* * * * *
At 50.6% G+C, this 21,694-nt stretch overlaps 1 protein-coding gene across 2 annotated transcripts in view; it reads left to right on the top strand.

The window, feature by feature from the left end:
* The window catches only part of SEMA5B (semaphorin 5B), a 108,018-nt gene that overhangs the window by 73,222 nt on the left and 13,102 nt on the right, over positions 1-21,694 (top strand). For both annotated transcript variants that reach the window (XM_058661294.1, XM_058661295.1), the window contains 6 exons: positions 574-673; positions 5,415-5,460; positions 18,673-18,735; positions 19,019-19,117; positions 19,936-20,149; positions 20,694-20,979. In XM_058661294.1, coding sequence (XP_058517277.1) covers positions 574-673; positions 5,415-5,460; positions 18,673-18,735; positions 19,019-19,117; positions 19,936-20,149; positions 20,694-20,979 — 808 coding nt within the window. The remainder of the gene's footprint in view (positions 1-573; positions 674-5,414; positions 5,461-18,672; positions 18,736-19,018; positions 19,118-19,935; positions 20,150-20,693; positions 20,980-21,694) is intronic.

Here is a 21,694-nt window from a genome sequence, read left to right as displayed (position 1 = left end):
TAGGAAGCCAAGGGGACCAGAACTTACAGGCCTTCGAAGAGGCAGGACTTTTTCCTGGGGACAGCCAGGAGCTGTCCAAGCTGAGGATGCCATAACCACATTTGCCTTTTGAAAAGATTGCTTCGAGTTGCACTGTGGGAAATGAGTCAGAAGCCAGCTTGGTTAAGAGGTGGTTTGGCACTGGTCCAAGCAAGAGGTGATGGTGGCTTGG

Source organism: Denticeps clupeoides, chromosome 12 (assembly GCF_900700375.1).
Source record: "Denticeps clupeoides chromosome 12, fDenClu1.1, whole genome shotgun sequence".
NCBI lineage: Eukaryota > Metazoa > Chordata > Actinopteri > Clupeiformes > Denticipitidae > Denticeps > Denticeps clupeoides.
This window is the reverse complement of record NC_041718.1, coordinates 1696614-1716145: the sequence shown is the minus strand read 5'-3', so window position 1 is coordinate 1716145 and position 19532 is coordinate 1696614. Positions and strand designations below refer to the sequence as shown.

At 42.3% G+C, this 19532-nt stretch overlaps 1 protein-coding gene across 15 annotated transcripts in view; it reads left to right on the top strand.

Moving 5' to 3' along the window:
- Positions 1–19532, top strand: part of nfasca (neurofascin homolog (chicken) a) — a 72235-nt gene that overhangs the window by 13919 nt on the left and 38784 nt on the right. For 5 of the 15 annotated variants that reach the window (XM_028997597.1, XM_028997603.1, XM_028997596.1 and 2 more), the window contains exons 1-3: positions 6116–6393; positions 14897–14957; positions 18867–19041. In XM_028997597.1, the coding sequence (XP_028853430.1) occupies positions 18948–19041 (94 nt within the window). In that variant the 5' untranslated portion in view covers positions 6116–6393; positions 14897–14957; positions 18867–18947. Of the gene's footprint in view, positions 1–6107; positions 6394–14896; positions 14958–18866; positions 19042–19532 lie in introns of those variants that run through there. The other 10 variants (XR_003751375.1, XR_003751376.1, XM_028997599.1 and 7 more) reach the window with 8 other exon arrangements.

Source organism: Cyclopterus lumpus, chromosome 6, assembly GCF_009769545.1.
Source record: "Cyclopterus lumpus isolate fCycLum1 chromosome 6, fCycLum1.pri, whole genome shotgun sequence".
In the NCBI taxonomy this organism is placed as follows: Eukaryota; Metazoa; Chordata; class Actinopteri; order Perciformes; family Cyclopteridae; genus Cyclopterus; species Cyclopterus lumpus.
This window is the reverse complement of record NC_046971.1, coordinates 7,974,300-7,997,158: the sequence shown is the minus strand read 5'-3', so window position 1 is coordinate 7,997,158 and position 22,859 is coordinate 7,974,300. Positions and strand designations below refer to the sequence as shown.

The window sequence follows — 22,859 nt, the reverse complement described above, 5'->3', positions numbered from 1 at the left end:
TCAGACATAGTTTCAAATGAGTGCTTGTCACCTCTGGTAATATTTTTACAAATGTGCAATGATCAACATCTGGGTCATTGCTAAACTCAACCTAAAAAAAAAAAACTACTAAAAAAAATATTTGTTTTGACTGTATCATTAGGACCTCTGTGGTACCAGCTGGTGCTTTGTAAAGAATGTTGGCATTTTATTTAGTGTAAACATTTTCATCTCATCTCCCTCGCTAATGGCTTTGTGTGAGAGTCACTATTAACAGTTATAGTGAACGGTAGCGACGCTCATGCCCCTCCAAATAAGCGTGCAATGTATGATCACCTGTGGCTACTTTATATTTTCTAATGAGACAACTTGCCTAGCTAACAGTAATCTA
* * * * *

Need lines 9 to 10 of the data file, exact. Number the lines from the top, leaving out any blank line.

This window is the reverse complement of record NC_041718.1, coordinates 1696614-1716145: the sequence shown is the minus strand read 5'-3', so window position 1 is coordinate 1716145 and position 19532 is coordinate 1696614. Positions and strand designations below refer to the sequence as shown.

At 42.3% G+C, this 19532-nt stretch overlaps 1 protein-coding gene across 15 annotated transcripts in view; it reads left to right on the top strand.